I'm interested in how certain factors affect the inter-rater reliability of two driving examiners (sitting in the back seats) in deciding whether to pass or fail the examinee.

For example, age, gender, traffic intensity, and number of previous failed tests (all known to both examiners) may affect the examiner decision and possibly the agreement with the other examiner.

One can simply do several sub-group analyses, but I'm not sure this is a good method.

How would you evaluate the effects of such factors on a measure of concordance (e.g., Cohen's kappa)?

Is it possible to "adjust" Cohen's kappa for such factors?


I don't think kappa is the route to go here, because that requires calculation over multiple "ratees" (here drivers). For each particular driver, the agreement can be either a) One of two things or b) One of three things or c) One of four things, depending on what your interest is:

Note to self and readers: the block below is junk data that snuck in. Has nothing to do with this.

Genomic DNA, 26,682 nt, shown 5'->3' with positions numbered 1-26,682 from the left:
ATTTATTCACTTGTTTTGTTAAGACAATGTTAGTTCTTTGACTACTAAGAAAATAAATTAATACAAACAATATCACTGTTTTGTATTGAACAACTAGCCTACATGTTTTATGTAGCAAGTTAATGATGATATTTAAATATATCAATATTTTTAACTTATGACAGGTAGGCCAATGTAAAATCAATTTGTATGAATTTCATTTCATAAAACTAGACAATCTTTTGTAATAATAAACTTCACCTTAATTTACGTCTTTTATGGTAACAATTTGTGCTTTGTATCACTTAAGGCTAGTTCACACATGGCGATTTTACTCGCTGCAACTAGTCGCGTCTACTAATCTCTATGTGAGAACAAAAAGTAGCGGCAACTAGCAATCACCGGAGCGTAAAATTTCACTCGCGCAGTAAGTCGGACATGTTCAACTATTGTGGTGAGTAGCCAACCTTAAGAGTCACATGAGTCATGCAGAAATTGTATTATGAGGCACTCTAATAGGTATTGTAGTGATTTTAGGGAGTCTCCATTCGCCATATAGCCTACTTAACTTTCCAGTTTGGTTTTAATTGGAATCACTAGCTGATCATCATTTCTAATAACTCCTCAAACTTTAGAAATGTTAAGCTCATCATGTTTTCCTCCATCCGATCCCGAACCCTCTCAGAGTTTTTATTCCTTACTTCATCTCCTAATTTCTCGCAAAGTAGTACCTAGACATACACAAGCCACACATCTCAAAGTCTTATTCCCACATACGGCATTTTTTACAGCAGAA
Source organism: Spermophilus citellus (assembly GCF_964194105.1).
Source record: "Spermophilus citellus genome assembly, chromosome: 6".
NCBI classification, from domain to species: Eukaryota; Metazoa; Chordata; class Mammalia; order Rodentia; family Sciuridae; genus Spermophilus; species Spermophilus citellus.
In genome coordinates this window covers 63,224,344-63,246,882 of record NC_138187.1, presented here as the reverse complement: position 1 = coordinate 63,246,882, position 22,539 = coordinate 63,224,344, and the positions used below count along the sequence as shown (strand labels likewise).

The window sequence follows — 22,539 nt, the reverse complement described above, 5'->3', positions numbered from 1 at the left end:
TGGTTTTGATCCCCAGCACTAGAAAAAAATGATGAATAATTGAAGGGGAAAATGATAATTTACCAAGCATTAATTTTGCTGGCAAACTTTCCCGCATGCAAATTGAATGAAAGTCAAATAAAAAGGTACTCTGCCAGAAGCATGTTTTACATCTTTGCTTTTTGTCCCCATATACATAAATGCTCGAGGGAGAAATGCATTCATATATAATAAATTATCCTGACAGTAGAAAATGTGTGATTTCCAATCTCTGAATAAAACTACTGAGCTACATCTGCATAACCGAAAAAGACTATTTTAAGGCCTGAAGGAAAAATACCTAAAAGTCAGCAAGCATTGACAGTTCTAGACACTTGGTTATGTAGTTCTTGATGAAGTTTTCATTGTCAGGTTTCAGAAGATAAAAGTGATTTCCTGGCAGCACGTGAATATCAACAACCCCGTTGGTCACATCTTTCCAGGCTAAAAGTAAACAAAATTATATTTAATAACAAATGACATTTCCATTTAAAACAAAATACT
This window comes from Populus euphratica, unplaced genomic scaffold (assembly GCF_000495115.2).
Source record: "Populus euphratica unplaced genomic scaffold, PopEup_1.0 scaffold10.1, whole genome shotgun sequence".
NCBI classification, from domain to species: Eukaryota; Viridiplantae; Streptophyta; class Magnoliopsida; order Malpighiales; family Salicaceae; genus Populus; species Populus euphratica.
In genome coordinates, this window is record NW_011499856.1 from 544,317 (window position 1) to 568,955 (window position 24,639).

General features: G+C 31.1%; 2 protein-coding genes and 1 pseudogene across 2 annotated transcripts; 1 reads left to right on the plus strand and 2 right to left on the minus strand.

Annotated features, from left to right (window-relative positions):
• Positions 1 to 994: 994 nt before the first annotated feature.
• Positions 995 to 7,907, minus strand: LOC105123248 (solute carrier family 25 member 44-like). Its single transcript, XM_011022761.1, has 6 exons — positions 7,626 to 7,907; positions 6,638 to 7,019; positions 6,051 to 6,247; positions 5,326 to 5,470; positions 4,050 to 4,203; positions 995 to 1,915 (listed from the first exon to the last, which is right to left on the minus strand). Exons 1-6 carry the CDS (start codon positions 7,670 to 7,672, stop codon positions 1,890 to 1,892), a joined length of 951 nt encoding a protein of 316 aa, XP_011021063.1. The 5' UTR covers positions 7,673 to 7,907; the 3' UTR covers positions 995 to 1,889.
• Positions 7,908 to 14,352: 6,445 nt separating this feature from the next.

A. One of two things - agree or disagree. Then you could use this as the dependent variable and use logistic regression.

B. One of three things - both pass, both fail, disagree. Then you would use multinomial logistic or maybe ordinal logistic.

C. One of four things - both pass, both fail, A pass B fail, A fail B pass. Here you would use multinomial logistics.

For each driver you would have the DV (one of the three just described) and whatever IVs you wanted.

Of course, if you have multiple pairs of examiners, things get more complicated.

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    $\begingroup$ Many thanks for the speedy answer! $\endgroup$ – Orion Aug 9 '19 at 11:38

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